I Am Coin by Rosaleen Lynch

My spirit rests in one of the thirty pieces of your soul’s silver, tendered, a test of my undaunted mettle, I am coin, a victim of the currency that barters with my worth, not a curse, a vengeful seduction, I’m found in the Kabul hoard, amongst the punch-marked siglos, and in the ancient Athenian decadrachms, commemorating the victors of war, stamped by your patriarchal power, kept, hidden, secured in your vault, I know the feeling of heated repose in your open palm, the frank admiration of your eyes, picked up and held by my curved extremities, between your thumb and forefinger, lifted to hot breath, wiped off and turned over for the other side, I clean up good, shine, to be admired, put on show so the passing tourist can gawp or the dealer can touch and ask my price or the thief can steal me away into the evening traffic, across borders, where I pass through hands, in transit jostle, in pouches, purses, pockets, touching others, swaying, sliding, slipping under and over, like water molecules find a level, like my ancestors, the native silver of the earth’s crust, extracted to travel as the anchor in a Phoenician ship, while I have no such practical use, not the domestic utility of a thimble or a teaspoon or a locket to hold a photo of a lover and a lock of hair, no, my uses are limited, you say, to the marketplace and the gambling den, swapped around, good for a game of chance, where you choose the head or tail, flip, flick or toss into the air, land right side up every time, the medallic orientation, spun for entertainment or thrown against a wall to see who wins, see a penny, pick it up, and now I’m displayed, solo in the spotlight, propped up and wedged into a velvet recess with a name so far away from my own, it doesn’t matter how far back you go, to when I’m first coined, the first stamp of Latin die, or to my old English or Norse names, when my home vein was plundered of its silver ore, mined and smelted down as soulfour, an origin story that does not dwell on the thirty pieces of silver in the family tree, however much they jangle a reminder, and move like me, on the torso of a belly dancer, in time with the rattling of bought bones in bedroom closets, paying for religion on the motel TV, while I pray for hell-fire’s melting point and mould, or a hardening to lie in wait of the hammer on the anvil die, reincarnation, a resurrection to come, from the earth so that you may come to know my worth when I am Charon’s obol, and rest in peace in your dead body, the coin between your palate and your lifeless tongue, as the gatekeeper of your soul.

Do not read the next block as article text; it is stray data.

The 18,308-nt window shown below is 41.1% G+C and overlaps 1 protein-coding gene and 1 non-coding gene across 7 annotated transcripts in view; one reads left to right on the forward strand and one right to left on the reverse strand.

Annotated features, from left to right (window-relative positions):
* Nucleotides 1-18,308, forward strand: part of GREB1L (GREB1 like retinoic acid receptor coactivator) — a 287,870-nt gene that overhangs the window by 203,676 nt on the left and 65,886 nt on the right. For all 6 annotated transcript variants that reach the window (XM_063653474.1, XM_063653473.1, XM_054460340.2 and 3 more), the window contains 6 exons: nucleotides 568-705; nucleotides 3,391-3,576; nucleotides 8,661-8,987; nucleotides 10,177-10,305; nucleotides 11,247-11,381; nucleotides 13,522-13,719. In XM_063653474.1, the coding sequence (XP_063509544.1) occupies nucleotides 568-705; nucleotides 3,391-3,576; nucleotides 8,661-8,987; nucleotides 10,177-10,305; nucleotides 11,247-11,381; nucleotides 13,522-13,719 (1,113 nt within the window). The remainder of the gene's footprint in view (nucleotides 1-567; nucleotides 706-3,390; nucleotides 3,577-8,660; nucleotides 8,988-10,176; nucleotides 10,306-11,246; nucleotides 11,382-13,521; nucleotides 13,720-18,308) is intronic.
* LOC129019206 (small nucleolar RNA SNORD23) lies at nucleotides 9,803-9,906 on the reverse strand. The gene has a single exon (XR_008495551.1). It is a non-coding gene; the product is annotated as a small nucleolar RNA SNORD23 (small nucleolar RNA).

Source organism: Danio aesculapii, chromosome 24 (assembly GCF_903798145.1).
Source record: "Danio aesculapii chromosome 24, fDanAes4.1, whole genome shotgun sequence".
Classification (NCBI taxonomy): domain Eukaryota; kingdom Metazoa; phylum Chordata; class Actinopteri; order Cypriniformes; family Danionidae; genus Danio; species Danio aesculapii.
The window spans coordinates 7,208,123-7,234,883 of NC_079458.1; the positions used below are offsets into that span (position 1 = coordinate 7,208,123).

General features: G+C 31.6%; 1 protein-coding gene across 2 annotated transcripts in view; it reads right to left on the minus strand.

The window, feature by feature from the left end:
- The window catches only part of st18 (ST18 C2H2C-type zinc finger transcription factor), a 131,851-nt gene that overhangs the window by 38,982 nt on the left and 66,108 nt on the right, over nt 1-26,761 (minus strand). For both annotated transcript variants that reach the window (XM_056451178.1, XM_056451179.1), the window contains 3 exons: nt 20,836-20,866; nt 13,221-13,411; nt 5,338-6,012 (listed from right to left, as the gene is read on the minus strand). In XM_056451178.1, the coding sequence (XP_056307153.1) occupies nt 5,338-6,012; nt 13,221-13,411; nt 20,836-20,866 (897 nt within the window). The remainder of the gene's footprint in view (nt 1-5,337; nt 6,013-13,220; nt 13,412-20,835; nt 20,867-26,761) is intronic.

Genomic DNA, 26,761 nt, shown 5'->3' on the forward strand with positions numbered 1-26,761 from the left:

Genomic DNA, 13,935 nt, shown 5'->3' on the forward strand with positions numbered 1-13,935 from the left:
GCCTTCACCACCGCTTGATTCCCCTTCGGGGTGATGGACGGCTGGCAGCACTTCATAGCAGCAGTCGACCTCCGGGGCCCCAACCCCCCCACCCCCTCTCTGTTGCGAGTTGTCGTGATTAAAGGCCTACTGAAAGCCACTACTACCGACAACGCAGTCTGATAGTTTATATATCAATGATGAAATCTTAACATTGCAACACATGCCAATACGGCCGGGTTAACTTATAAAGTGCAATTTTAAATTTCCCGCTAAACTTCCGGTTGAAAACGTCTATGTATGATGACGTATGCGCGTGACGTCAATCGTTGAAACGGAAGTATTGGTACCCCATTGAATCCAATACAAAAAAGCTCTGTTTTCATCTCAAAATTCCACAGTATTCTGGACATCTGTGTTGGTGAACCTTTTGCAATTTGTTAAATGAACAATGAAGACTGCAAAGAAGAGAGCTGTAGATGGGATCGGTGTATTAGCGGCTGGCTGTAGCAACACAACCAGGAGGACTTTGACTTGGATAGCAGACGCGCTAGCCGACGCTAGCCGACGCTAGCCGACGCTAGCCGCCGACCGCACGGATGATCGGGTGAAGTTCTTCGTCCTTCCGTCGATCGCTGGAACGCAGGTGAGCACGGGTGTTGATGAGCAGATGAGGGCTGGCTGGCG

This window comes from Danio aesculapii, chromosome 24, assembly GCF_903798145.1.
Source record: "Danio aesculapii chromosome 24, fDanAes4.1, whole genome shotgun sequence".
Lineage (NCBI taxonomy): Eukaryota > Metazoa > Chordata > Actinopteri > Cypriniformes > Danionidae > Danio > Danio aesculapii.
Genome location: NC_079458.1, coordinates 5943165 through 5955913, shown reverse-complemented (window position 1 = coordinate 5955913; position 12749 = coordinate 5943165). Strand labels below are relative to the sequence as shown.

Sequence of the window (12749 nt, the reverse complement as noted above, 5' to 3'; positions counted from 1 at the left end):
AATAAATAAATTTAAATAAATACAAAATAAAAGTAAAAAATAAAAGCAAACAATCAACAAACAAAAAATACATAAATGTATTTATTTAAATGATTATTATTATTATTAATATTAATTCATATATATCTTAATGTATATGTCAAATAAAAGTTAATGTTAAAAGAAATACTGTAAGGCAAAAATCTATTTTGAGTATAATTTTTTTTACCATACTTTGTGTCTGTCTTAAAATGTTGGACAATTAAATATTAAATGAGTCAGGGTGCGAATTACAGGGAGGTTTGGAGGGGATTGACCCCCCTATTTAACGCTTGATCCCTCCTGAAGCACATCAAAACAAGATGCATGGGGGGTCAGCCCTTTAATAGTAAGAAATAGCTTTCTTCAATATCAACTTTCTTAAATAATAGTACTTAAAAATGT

Rosaleen Lynch, an Irish community worker and writer in the East End of London, loves stories conversational, literary and performed. Words in lots of lovely places and can be found on Twitter @quotes_52 and 52Quotes.blogspot.com

Image: unsplash.com